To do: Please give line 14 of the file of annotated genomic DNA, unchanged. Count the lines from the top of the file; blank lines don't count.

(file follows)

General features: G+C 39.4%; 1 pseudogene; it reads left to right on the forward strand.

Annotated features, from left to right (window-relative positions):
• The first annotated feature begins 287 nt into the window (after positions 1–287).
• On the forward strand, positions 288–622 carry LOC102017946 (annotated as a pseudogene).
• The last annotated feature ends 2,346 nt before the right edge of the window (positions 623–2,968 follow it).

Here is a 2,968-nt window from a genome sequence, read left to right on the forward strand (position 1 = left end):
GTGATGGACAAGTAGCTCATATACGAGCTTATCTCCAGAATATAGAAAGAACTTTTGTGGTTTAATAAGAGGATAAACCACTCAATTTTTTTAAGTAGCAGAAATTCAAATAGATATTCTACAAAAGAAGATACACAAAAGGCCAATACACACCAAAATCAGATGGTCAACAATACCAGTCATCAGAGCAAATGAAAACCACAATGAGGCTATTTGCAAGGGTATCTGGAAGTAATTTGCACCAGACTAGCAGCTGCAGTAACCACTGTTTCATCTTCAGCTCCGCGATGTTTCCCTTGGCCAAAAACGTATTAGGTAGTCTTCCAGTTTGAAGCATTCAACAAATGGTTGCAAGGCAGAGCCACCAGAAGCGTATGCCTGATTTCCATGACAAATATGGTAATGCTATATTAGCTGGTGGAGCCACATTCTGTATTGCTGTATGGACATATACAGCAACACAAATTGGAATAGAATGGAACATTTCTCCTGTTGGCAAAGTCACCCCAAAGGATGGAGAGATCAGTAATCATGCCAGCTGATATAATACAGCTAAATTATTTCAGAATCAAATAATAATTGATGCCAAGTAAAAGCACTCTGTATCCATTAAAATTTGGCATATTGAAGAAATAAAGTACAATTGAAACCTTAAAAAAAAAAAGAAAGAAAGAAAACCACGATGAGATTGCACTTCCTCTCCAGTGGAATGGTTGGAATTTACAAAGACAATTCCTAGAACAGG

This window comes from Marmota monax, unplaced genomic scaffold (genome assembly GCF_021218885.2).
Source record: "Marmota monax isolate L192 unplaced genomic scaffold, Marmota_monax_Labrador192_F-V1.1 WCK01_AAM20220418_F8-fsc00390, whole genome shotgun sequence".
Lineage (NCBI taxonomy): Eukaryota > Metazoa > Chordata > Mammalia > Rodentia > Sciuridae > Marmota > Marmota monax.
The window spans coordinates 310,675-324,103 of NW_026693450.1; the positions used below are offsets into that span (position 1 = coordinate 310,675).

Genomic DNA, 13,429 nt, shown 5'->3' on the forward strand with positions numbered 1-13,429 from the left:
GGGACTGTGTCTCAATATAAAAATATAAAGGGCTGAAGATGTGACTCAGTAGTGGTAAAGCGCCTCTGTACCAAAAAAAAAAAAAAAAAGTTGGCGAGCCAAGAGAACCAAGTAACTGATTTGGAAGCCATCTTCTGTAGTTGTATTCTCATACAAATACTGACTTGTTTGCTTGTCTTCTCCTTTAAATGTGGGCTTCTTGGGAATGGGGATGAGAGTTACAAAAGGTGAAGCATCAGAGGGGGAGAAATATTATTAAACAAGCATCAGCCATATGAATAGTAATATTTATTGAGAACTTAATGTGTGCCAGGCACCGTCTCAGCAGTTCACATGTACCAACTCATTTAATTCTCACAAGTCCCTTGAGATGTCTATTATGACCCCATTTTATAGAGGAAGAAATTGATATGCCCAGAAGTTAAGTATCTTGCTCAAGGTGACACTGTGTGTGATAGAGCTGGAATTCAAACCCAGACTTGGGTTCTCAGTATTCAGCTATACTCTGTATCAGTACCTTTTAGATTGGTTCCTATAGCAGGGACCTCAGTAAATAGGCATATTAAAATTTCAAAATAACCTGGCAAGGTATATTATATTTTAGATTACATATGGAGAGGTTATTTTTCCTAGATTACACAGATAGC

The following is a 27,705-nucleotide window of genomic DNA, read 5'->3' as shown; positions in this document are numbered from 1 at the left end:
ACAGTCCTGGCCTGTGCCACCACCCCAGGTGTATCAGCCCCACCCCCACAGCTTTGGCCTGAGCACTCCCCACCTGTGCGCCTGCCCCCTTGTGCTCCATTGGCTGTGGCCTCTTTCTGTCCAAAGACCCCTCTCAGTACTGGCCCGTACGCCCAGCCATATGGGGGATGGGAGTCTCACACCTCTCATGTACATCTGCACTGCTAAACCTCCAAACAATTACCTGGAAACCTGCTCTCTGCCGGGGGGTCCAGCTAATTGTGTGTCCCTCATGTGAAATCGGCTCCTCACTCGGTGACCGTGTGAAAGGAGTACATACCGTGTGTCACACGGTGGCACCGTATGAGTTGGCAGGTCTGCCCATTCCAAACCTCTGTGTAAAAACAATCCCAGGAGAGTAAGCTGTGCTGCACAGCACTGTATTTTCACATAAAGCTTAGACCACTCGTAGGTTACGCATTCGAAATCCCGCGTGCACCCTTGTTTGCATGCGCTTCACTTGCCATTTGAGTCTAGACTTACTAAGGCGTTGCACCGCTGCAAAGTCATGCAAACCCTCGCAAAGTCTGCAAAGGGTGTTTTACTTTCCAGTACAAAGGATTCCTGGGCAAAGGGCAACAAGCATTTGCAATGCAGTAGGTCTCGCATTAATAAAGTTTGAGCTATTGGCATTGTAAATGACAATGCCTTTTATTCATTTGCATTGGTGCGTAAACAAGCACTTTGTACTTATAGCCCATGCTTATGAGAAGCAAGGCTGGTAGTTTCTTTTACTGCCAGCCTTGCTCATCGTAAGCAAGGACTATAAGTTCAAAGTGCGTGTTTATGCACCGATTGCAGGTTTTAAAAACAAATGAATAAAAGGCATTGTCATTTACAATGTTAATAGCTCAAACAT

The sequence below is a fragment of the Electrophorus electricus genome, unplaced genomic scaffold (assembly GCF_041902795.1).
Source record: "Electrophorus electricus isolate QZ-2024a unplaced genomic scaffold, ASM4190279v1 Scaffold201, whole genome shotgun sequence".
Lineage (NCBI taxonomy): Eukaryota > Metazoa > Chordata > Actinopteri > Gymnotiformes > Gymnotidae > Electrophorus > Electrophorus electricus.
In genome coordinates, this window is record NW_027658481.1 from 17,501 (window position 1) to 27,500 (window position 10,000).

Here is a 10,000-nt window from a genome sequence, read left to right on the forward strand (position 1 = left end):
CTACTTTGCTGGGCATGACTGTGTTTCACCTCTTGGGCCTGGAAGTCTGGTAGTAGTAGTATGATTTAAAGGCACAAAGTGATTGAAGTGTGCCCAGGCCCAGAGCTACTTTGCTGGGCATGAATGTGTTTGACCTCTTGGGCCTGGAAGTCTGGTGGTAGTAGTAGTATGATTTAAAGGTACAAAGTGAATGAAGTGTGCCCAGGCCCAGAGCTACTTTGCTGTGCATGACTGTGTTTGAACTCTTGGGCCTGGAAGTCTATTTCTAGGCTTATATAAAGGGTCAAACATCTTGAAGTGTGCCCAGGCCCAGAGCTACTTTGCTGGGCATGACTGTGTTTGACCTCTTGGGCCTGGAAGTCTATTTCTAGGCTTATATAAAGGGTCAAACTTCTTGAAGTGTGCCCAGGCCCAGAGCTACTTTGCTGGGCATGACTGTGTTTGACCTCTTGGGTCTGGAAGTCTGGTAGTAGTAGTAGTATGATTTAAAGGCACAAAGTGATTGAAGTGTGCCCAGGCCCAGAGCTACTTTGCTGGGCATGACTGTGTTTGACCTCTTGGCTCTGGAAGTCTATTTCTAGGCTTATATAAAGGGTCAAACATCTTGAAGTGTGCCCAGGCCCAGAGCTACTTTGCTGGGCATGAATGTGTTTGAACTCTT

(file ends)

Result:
The following is a 27,705-nucleotide window of genomic DNA, read 5'->3' as shown; positions in this document are numbered from 1 at the left end: